Golf Courses Too Easy Or Players Just Getting Better?

by Golfer on

For some time now the debate around improved golf equipment and the modern ball has raged. Traditionalists believe that the technology employed in manufacturing golf clubs and the ball has resulted in professionals making a mockery of what were previously tough championship layouts. The only defence against this has been to stretch distances on golf courses, but there are limits with only so much space available.

At the beginning of this season, limits were imposed on the grooves on golf clubs, and it was expected that this might go some way to preserving the integrity of golf courses, but clearly the new legislation has done little to halt the scores becoming lower.

Players Skills Defy Imposing Limitations

Earlier in the season, Japanese sensation Ryo Ishikawa shot an astounding 58 in an event on his home Tour – this using clubs that conform to the new rules. Then on the US Tour, Paul Goydos shot a 59 playing in the John Deere Classic; the same day Steve Stricker posted a 60. It could be pointed out that the course that hosted this event was hardly a monster, but at the Canadian Open it was a different story – this course was certainly a true championship test, yet Carl Pettersson still managed to whip it round in 60.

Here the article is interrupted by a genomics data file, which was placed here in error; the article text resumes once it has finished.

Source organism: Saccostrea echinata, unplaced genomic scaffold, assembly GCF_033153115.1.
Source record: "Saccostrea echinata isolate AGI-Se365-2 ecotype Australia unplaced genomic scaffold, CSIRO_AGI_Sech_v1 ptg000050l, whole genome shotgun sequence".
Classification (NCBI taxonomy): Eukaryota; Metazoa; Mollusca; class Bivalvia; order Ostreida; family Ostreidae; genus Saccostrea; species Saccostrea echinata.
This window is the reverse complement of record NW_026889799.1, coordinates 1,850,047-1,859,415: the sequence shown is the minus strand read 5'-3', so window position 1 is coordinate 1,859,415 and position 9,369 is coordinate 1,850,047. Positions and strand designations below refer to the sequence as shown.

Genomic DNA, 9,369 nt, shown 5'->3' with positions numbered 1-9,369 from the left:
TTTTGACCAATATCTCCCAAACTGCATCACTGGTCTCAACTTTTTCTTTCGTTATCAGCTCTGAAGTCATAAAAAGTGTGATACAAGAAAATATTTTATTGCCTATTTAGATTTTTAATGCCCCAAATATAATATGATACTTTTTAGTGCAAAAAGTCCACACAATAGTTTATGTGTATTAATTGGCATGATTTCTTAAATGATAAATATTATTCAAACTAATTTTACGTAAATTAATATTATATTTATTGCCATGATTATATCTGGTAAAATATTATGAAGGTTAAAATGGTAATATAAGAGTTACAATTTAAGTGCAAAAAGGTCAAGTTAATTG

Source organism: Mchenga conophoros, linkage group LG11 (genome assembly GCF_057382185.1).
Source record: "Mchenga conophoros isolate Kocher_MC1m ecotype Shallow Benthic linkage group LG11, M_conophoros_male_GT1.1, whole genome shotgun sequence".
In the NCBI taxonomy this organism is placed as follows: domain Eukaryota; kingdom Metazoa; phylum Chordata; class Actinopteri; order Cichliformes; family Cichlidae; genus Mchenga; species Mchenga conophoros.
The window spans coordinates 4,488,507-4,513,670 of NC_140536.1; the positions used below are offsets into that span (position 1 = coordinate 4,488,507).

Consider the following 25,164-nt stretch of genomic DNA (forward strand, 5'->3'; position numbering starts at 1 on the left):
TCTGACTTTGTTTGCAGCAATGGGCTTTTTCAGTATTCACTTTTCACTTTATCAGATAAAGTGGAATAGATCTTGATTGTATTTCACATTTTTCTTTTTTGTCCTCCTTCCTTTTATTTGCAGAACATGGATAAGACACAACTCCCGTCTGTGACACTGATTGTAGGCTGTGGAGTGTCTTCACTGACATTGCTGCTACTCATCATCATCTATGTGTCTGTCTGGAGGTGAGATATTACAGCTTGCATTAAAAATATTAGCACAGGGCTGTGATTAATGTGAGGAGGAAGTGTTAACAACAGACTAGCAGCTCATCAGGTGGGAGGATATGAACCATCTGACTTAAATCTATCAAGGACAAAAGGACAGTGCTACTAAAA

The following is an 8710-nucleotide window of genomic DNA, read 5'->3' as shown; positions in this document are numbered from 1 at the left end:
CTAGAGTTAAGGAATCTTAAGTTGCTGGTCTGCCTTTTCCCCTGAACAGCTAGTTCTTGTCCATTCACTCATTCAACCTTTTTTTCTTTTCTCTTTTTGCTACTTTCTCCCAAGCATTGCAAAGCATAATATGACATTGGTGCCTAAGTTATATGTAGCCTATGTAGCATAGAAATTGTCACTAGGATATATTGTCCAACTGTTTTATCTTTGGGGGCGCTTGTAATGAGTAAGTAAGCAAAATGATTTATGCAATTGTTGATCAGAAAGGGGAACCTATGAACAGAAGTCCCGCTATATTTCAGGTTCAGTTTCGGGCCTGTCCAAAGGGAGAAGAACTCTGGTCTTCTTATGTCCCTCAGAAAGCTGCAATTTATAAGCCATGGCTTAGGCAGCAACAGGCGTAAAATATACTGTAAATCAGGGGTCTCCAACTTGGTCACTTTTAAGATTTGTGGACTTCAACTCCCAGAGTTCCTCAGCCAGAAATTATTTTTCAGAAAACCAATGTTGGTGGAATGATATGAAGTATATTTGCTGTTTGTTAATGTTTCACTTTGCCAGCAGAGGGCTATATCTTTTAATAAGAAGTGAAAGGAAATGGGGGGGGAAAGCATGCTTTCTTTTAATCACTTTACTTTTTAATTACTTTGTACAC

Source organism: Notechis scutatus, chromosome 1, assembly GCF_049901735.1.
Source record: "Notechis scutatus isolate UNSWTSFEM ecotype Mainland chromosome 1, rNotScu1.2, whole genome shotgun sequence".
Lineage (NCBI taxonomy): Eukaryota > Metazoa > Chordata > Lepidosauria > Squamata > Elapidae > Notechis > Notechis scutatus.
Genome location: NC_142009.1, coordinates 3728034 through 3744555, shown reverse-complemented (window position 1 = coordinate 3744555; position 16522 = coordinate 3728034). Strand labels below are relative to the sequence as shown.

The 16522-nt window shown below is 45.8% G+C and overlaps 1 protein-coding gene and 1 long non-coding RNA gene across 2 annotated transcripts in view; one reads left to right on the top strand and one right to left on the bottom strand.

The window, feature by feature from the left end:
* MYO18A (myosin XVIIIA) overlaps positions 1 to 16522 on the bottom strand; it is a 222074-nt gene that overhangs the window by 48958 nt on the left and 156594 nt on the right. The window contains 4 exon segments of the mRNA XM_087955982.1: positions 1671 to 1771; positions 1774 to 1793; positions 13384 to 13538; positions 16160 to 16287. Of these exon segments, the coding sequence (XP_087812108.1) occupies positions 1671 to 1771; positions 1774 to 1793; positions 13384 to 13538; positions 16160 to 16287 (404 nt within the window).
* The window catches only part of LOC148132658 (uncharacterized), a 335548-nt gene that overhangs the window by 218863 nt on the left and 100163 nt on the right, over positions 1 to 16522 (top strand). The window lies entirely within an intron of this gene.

Stuart Appleby’s 59 in the Greenbrier event, made up of 9 birdies and an eagle with nary a dropped shot, was made to look easy – this from a player who hasn’t won since 2006 and was languishing at number 159 on the Official World rankings.

Just as amazing was the feat of a junior golfer, Bobby Wyatt, who recently shot a 57 in the Alabama State Boys Junior Championship.

Last weekend we again saw scores dip – even on a course as tough as Firestone Country Club during the WGC – Bridgestone Invitational. Katsumata Miyamoto fired a 62, and Ryan Palmer a 63, this among a host of 64s and 65s.

We accept that the current crop of players are fitter, stronger and benefit greatly from improved coaching techniques. Also, the conditioning of golf courses continues to improve, allowing for lower scores. But is this phenomenon that much of a problem? Yes, the records of the great players of yesterday are going to be broken, but so what? Golf fans love nothing more than to see players “shooting the lights out”, and if they happen to be using equipment that would have been considered to be illegal a few decades ago, on perfect golf courses, who really cares?

Visit the Gary Player Country Club ranked the number one golf course in South Africa.

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